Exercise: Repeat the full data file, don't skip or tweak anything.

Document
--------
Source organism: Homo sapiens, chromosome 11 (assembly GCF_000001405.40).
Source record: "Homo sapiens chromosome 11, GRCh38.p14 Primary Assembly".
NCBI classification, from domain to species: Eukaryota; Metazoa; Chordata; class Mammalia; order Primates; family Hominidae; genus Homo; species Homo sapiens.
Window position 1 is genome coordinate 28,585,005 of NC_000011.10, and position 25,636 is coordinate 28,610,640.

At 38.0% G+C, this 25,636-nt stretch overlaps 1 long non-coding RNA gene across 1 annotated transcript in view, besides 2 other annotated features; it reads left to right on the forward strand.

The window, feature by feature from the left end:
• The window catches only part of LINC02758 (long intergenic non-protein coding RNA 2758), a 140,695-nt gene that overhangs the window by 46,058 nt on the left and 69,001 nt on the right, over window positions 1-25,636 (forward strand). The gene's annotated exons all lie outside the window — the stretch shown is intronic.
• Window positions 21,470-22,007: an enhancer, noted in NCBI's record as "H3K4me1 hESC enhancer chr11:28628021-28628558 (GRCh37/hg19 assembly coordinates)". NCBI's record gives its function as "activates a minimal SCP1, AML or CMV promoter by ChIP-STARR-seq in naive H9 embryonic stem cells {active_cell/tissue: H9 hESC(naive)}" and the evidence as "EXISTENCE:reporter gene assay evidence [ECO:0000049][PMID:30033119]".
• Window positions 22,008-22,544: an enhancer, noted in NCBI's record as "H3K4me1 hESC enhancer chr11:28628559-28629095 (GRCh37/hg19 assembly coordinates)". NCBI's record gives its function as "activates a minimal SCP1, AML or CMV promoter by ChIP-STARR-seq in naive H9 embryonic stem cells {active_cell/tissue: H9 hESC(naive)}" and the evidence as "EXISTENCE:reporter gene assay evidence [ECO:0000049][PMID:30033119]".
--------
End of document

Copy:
Source organism: Homo sapiens, chromosome 11 (assembly GCF_000001405.40).
Source record: "Homo sapiens chromosome 11, GRCh38.p14 Primary Assembly".
NCBI classification, from domain to species: Eukaryota; Metazoa; Chordata; class Mammalia; order Primates; family Hominidae; genus Homo; species Homo sapiens.
Window position 1 is genome coordinate 28,585,005 of NC_000011.10, and position 25,636 is coordinate 28,610,640.

At 38.0% G+C, this 25,636-nt stretch overlaps 1 long non-coding RNA gene across 1 annotated transcript in view, besides 2 other annotated features; it reads left to right on the forward strand.

The window, feature by feature from the left end:
• The window catches only part of LINC02758 (long intergenic non-protein coding RNA 2758), a 140,695-nt gene that overhangs the window by 46,058 nt on the left and 69,001 nt on the right, over window positions 1-25,636 (forward strand). The gene's annotated exons all lie outside the window — the stretch shown is intronic.
• Window positions 21,470-22,007: an enhancer, noted in NCBI's record as "H3K4me1 hESC enhancer chr11:28628021-28628558 (GRCh37/hg19 assembly coordinates)". NCBI's record gives its function as "activates a minimal SCP1, AML or CMV promoter by ChIP-STARR-seq in naive H9 embryonic stem cells {active_cell/tissue: H9 hESC(naive)}" and the evidence as "EXISTENCE:reporter gene assay evidence [ECO:0000049][PMID:30033119]".
• Window positions 22,008-22,544: an enhancer, noted in NCBI's record as "H3K4me1 hESC enhancer chr11:28628559-28629095 (GRCh37/hg19 assembly coordinates)". NCBI's record gives its function as "activates a minimal SCP1, AML or CMV promoter by ChIP-STARR-seq in naive H9 embryonic stem cells {active_cell/tissue: H9 hESC(naive)}" and the evidence as "EXISTENCE:reporter gene assay evidence [ECO:0000049][PMID:30033119]".